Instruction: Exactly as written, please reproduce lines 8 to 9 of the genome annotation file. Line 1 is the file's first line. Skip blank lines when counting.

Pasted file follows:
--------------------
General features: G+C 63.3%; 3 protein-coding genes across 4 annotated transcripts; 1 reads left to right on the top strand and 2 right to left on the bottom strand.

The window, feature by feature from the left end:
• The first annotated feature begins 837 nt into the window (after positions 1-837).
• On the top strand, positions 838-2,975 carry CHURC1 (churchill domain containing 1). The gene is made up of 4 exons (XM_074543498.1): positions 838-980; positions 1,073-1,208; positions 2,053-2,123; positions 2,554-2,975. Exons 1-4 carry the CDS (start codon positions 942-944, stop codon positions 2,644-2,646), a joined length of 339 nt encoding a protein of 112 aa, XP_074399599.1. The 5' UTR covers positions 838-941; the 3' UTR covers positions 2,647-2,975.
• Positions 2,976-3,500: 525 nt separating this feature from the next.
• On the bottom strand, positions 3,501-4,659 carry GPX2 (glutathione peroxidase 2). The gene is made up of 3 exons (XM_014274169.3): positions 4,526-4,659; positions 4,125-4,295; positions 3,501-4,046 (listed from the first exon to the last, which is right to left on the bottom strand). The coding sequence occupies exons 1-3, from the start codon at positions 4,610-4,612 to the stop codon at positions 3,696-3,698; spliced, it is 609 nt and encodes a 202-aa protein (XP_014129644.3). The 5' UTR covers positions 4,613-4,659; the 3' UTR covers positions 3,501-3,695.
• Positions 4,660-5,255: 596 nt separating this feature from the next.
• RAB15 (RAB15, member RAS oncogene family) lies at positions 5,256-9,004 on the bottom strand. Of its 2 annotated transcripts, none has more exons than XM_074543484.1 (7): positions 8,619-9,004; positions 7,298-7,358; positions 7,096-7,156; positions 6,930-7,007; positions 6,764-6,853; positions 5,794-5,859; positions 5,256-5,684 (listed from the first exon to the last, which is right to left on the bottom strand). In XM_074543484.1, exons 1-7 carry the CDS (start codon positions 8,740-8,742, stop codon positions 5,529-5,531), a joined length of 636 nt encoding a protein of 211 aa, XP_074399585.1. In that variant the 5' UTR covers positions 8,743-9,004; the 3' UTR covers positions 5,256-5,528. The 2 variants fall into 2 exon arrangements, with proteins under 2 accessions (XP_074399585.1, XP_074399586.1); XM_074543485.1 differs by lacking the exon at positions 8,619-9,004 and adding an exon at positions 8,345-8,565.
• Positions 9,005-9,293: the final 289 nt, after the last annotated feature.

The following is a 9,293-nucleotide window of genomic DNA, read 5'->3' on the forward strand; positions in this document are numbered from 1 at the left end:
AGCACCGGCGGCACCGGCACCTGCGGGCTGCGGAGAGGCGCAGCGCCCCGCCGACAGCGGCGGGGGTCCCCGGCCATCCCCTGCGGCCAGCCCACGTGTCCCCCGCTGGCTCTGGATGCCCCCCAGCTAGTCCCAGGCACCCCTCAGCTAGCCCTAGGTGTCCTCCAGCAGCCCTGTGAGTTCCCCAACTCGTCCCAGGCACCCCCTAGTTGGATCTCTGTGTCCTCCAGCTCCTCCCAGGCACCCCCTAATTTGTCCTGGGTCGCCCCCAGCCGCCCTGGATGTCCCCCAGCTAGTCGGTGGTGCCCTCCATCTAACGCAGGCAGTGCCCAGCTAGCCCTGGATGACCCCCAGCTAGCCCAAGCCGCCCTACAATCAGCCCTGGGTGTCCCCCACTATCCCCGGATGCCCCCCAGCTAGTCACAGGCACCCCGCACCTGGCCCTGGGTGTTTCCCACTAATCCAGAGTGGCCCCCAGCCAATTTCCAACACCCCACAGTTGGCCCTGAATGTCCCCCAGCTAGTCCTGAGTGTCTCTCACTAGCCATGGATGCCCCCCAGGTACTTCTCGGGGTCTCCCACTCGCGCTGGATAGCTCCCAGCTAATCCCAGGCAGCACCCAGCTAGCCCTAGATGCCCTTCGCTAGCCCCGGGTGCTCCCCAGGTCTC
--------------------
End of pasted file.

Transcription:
• RAB15 (RAB15, member RAS oncogene family) lies at positions 5,256-9,004 on the bottom strand. Of its 2 annotated transcripts, none has more exons than XM_074543484.1 (7): positions 8,619-9,004; positions 7,298-7,358; positions 7,096-7,156; positions 6,930-7,007; positions 6,764-6,853; positions 5,794-5,859; positions 5,256-5,684 (listed from the first exon to the last, which is right to left on the bottom strand). In XM_074543484.1, exons 1-7 carry the CDS (start codon positions 8,740-8,742, stop codon positions 5,529-5,531), a joined length of 636 nt encoding a protein of 211 aa, XP_074399585.1. In that variant the 5' UTR covers positions 8,743-9,004; the 3' UTR covers positions 5,256-5,528. The 2 variants fall into 2 exon arrangements, with proteins under 2 accessions (XP_074399585.1, XP_074399586.1); XM_074543485.1 differs by lacking the exon at positions 8,619-9,004 and adding an exon at positions 8,345-8,565.
• Positions 9,005-9,293: the final 289 nt, after the last annotated feature.